An announcement on post-2014 troop levels -- and the "slope" of withdrawal -- is expected very soon. Some experts believe the White House will make the dual announcements in the coming days -- possibly during Karzai's visit, or maybe not until the State of the Union address. But soon. The two issues had been seen as separate, but now the White House has linked them and may make an announcement on both simultaneously. Most Afghanistan watchers believe that by the time Gen. Joe Dunford arrives in Kabul to assume command on Feb. 10, there will be much more clarity on the way ahead.
It's not all about the numbers: McChrystal reiterated the need for a "strategic partnership" between the U.S. and Afghanistan. Stan McChrystal told CNN's Anderson Cooper last night that it's not all about numbers when it comes to what the military force might look like after 2014, but the depth of the commitment from the U.S. "Instead of just troop numbers, I really think, what the Afghan people want from America and the West is a strategic partnership that isn't numbers of people but is a relationship that gives them the confidence that we are enough of a partner that if they need our help, not thousands of troops, maybe not even billions of dollars," he said, "but some sort of presence and some sort of a relationship."
Here are the five things Obama should grill Karzai on during their visit this week, according to Michael Kugelman: Why are green-on-blue attacks still happening? Are the ANSF's biggest needs being neglected? What can be done about conflicting Indian and Pakistani policies in Afghanistan? How can Afghanistan and the international community better harness the vast potential of the country's natural resources? And how can the international community ensure the longevity of development projects in Afghanistan? http://atfp.co/TLc5a7
Why Brennan might not be the worst thing for the anti-drone crowd. The popular thinking is that John Brennan, nominated this week to head the CIA, is too focused on killing and, as FP columnist Micah Zenko has pointed out, "No politically appointed official in U.S. history has played such a prominent role in killing so many people outside of a war zone as John Brennan." But Michael Cohen says on FP that Brennan is also one of the most prominent critics of the drone program. At CIA, Brennan may even argue to put the bulk of drone operations back within the military, where they would be subject to more outside oversight. Brennan said last fall: "I think the rule should be that if we're going to take actions overseas that result in the deaths of people, the United States should take responsibility for that." Cohen: "Putting the program in the military's hands would go a long way toward achieving that goal." http://atfp.co/10gdtqn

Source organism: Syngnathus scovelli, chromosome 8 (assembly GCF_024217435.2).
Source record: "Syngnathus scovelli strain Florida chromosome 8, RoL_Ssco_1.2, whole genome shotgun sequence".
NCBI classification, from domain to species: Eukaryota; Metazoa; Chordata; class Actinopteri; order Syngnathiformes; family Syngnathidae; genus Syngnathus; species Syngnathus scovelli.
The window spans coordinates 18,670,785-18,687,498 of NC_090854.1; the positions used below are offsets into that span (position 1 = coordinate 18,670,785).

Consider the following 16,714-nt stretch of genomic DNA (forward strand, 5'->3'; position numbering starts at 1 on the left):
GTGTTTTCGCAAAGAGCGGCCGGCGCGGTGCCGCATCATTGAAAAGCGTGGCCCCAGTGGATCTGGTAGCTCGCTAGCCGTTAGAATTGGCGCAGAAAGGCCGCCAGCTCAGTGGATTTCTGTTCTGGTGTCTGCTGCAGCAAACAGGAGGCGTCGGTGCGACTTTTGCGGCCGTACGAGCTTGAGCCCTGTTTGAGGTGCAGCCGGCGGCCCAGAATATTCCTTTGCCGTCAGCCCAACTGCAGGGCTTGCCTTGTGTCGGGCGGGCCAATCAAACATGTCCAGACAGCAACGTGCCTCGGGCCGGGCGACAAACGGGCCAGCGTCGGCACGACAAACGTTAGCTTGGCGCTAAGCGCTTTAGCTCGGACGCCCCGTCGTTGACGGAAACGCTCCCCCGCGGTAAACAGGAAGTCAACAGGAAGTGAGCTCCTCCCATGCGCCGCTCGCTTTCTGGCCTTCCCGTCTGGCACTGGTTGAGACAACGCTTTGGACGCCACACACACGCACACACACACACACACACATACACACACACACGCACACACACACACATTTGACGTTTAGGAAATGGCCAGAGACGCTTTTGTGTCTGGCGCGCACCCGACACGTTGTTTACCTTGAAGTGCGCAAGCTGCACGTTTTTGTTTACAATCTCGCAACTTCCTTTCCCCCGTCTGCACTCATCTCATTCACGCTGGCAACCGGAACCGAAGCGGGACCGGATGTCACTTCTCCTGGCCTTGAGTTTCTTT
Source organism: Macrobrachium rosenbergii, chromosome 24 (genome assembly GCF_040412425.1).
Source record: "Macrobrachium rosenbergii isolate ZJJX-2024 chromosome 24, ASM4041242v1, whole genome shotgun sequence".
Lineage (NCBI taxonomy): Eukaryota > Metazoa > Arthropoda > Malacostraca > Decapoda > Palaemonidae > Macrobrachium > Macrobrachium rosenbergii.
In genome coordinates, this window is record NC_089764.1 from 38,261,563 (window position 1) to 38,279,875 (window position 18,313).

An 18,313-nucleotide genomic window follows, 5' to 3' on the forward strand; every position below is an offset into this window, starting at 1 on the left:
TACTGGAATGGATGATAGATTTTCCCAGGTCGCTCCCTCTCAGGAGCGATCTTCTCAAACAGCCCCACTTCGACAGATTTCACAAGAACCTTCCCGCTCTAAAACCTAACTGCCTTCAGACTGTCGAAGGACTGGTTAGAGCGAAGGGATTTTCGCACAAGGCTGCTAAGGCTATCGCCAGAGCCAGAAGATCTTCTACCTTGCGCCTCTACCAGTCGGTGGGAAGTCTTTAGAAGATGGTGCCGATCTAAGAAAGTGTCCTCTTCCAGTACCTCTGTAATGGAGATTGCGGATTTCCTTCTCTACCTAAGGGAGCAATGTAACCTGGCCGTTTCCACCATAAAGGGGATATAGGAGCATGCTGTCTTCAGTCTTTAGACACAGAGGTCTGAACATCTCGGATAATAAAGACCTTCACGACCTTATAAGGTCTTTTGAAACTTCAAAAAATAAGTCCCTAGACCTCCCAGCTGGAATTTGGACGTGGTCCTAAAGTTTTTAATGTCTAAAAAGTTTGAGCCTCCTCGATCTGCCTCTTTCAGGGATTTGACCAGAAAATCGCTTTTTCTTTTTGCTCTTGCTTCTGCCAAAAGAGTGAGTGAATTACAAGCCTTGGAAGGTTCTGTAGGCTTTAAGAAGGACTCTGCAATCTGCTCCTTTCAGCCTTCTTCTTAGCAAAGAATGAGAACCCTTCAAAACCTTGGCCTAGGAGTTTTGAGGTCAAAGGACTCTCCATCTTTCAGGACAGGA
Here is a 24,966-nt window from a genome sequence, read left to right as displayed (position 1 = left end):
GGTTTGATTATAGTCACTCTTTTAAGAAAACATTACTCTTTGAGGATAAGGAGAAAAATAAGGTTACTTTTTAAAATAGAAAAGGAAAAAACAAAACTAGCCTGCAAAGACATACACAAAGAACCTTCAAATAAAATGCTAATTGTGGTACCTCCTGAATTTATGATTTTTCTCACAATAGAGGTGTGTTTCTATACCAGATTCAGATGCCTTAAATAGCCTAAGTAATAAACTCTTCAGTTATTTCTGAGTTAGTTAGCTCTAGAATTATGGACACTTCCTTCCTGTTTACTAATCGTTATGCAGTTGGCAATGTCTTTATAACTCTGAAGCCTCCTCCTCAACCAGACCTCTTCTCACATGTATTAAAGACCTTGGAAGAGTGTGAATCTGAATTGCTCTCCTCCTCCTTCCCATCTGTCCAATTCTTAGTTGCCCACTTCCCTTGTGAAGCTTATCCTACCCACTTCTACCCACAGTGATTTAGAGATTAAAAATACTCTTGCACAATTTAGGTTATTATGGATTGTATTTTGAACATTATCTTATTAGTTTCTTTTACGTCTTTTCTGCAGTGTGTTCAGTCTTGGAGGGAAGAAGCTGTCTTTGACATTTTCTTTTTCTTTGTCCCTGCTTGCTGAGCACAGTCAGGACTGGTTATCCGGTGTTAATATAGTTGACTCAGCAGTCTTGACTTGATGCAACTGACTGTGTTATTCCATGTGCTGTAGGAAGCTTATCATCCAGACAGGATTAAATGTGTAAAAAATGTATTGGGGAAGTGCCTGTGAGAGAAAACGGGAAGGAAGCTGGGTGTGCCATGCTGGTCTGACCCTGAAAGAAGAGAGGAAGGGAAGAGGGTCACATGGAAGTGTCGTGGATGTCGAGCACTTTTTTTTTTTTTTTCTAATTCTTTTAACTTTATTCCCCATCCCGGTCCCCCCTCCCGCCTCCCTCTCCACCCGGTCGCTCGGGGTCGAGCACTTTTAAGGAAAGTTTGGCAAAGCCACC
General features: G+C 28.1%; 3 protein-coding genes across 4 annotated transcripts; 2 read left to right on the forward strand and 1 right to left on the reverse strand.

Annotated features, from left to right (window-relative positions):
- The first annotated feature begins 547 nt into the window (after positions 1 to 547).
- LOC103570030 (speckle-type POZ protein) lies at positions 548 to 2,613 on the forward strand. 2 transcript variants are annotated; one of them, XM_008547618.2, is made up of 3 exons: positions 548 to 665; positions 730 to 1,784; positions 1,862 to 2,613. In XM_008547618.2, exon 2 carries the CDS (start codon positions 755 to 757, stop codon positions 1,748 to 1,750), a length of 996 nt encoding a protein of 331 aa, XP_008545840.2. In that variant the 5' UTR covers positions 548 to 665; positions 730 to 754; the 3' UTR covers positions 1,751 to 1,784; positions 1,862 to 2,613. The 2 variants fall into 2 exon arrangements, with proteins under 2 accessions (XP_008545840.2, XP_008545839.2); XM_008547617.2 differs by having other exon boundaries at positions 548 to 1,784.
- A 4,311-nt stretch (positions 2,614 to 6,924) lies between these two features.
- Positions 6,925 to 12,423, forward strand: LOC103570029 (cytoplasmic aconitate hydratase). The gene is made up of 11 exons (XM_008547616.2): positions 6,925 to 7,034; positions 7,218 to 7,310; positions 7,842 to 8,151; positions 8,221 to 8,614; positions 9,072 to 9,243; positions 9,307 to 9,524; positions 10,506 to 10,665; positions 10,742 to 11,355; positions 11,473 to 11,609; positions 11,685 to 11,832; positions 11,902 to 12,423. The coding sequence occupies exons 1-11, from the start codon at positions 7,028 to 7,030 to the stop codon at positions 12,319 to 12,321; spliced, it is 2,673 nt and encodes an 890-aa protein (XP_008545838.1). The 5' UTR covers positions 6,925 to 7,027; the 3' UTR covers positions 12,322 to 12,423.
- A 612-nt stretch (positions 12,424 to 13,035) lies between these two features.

As a customer and a CIA careerist, Brennan could help the agency get back to basics. The call from both inside and outside CIA headquarters is for a move back to basics -- intelligence collection and analysis -- and away from the paramilitary operations the agency has become known for in recent years. Although Brennan is seen as a chief architect of those operations, he has also more quietly challenged the notion of what operations are appropriate and what ones aren't. "Brennan's an insider, he's going to understand the strengths and weaknesses of the building," Nada Bakos, a former CIA analyst told Situation Report. His background at CIA and as a "customer" at the White House gives him a well-rounded view of "both ends of the pointy end of the spear," Bakos said. "I think that will bode well for some in the building."
Zenko memo to Obama: reform the drone program. Micah Zenko spent the last six months researching a report on armed drones in non-battlefield settings for CFR based on more than five dozen interviews with current and former U.S. officials. Zenko: "The Obama administration should bring its drone strike practices in line with its stated policies by: exclusively limiting its targeted killings to the leadership of al Qaeda or those with a direct operational role in past or ongoing terrorist plots; immediately ending the practice of signature strikes, or publically explaining how they plausibly meet the principles of distinction and proportionality; and reviewing the current policy whereby the executive authority for drone strikes is split between the CIA and Joint Special Operations Command, which have different legal authorities, degrees of permissible transparency, and oversight." http://atfp.co/VRixKk
- Politico (Rogers): Criticism of Hagel out of proportion. http://politi.co/XOCpUo
- The Atlantic (Goldberg): The rise of Israel's far right. http://bit.ly/aJOTdY
- NYT (Kristof): In defense of Chuck Hagel. http://nyti.ms/WQo4AM
- WaPo (Ignatius): Time to be like Ike. http://wapo.st/11hnAKU
- National Journal: Always a bridesmaid: the ones Obama passes over for top jobs. http://bit.ly/RHGnLe
- Military Times: Nine bases on final list to host KC-46 tanker. http://bit.ly/UMAPBx
- Nightwatch: Japan, China, Jordan, Egypt. http://bit.ly/U6HNNT
- Danger Room: Brennan faces senatorial opposition. http://bit.ly/13j46nx
- Small Wars: Transition in Afghanistan: a war of perceptions. http://bit.ly/ZJfr17
- Best Defense: Emile Simpson: we can't walk away from COIN. http://atfp.co/CQ81